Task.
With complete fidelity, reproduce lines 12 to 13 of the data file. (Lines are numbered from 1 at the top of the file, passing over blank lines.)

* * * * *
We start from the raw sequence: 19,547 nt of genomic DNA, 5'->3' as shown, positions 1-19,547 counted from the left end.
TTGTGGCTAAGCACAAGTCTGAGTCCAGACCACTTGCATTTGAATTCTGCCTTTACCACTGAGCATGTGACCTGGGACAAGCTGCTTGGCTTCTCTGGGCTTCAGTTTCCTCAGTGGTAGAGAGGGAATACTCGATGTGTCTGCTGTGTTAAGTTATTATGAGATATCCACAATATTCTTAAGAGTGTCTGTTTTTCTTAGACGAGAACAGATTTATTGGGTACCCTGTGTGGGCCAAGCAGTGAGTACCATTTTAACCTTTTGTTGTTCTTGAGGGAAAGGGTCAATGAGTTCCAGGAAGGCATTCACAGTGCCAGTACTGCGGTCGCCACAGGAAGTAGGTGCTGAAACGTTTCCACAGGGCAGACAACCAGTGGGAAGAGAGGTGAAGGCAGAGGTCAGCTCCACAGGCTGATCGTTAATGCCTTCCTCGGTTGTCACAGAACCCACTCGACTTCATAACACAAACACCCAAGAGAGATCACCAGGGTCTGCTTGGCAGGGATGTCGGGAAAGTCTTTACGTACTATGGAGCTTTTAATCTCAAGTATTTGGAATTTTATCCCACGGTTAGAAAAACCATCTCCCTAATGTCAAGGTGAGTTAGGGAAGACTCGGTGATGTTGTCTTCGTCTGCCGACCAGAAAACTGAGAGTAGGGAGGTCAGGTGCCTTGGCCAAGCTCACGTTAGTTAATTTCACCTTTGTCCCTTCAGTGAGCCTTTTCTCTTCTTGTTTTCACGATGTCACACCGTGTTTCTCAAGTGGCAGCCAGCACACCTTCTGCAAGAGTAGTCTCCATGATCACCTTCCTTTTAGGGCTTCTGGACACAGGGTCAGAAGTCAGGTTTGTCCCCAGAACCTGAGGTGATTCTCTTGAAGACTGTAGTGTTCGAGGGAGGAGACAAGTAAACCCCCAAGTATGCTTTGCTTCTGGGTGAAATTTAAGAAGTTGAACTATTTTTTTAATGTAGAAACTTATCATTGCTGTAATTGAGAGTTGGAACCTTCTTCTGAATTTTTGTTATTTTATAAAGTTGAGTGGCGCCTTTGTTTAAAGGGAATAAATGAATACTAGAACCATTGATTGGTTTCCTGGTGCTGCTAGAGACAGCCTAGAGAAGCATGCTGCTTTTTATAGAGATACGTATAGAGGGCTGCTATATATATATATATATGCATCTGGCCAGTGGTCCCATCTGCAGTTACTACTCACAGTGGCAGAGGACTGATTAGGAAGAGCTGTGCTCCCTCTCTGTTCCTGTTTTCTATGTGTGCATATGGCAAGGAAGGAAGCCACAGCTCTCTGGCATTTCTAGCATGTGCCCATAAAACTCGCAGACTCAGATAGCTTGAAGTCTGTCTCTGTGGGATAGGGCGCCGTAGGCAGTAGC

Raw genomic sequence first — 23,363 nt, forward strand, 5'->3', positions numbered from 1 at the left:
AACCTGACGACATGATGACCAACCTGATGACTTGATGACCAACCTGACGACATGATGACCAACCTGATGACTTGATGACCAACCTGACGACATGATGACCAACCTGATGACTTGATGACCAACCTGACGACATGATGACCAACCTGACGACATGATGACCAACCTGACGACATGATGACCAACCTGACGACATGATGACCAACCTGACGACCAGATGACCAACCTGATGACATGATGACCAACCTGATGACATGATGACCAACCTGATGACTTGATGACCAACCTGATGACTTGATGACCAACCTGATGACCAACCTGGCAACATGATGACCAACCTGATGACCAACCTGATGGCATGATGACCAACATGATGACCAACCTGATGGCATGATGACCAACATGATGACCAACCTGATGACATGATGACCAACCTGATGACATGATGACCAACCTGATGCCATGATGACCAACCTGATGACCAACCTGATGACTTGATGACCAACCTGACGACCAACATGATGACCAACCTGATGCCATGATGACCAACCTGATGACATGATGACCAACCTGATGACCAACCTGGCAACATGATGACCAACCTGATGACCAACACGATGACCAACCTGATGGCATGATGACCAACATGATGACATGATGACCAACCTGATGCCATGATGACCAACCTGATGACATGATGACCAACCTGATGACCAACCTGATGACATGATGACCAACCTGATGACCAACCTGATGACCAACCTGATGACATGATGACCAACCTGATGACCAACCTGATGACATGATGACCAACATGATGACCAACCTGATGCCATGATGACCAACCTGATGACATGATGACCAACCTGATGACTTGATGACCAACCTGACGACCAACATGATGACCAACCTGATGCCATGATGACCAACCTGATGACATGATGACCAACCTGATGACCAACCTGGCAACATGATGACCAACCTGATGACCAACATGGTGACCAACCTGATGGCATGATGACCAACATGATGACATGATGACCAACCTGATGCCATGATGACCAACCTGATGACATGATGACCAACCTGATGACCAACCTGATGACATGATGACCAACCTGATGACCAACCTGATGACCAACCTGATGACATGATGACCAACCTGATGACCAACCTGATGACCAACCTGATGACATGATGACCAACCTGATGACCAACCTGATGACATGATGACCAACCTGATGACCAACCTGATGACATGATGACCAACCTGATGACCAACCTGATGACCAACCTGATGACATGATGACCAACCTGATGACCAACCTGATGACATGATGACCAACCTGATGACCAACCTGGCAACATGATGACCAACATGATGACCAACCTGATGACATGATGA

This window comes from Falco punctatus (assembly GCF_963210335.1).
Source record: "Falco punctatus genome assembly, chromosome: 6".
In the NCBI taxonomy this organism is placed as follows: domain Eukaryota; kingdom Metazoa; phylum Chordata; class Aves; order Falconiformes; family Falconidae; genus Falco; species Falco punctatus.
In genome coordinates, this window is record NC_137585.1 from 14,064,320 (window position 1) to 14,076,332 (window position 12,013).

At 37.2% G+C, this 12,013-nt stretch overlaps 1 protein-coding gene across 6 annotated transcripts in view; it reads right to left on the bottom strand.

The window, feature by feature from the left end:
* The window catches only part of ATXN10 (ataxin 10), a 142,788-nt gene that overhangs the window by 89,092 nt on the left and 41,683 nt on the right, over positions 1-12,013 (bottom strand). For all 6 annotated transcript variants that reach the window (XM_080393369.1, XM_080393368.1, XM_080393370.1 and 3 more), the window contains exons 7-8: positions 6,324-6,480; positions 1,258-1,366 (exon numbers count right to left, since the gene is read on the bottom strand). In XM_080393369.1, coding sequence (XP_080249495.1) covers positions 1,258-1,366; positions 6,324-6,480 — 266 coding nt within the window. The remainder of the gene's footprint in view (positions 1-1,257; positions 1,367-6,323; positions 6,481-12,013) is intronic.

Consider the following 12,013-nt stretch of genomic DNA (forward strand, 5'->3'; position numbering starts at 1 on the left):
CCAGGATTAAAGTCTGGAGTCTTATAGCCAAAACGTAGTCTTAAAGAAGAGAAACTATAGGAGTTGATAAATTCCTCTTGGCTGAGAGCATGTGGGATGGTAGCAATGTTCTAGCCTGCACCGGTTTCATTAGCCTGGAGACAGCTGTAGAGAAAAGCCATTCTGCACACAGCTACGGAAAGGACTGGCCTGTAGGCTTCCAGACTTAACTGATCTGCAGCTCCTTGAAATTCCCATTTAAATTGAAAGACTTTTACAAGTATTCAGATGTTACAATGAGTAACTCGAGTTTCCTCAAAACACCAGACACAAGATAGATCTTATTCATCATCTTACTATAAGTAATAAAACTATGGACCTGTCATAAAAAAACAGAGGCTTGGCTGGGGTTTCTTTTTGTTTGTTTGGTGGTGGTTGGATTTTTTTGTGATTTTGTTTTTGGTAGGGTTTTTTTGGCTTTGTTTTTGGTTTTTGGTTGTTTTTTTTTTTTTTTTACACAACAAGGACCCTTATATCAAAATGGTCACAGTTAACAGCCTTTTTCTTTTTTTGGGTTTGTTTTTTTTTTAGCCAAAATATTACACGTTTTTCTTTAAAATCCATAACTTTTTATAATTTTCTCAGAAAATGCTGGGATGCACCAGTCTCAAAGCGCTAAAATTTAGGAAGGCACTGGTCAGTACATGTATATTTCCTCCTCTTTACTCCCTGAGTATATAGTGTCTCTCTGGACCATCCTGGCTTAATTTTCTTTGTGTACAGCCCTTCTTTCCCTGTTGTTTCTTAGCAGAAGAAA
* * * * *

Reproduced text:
Consider the following 12,013-nt stretch of genomic DNA (forward strand, 5'->3'; position numbering starts at 1 on the left):
CCAGGATTAAAGTCTGGAGTCTTATAGCCAAAACGTAGTCTTAAAGAAGAGAAACTATAGGAGTTGATAAATTCCTCTTGGCTGAGAGCATGTGGGATGGTAGCAATGTTCTAGCCTGCACCGGTTTCATTAGCCTGGAGACAGCTGTAGAGAAAAGCCATTCTGCACACAGCTACGGAAAGGACTGGCCTGTAGGCTTCCAGACTTAACTGATCTGCAGCTCCTTGAAATTCCCATTTAAATTGAAAGACTTTTACAAGTATTCAGATGTTACAATGAGTAACTCGAGTTTCCTCAAAACACCAGACACAAGATAGATCTTATTCATCATCTTACTATAAGTAATAAAACTATGGACCTGTCATAAAAAAACAGAGGCTTGGCTGGGGTTTCTTTTTGTTTGTTTGGTGGTGGTTGGATTTTTTTGTGATTTTGTTTTTGGTAGGGTTTTTTTGGCTTTGTTTTTGGTTTTTGGTTGTTTTTTTTTTTTTTTTACACAACAAGGACCCTTATATCAAAATGGTCACAGTTAACAGCCTTTTTCTTTTTTTGGGTTTGTTTTTTTTTTAGCCAAAATATTACACGTTTTTCTTTAAAATCCATAACTTTTTATAATTTTCTCAGAAAATGCTGGGATGCACCAGTCTCAAAGCGCTAAAATTTAGGAAGGCACTGGTCAGTACATGTATATTTCCTCCTCTTTACTCCCTGAGTATATAGTGTCTCTCTGGACCATCCTGGCTTAATTTTCTTTGTGTACAGCCCTTCTTTCCCTGTTGTTTCTTAGCAGAAGAAA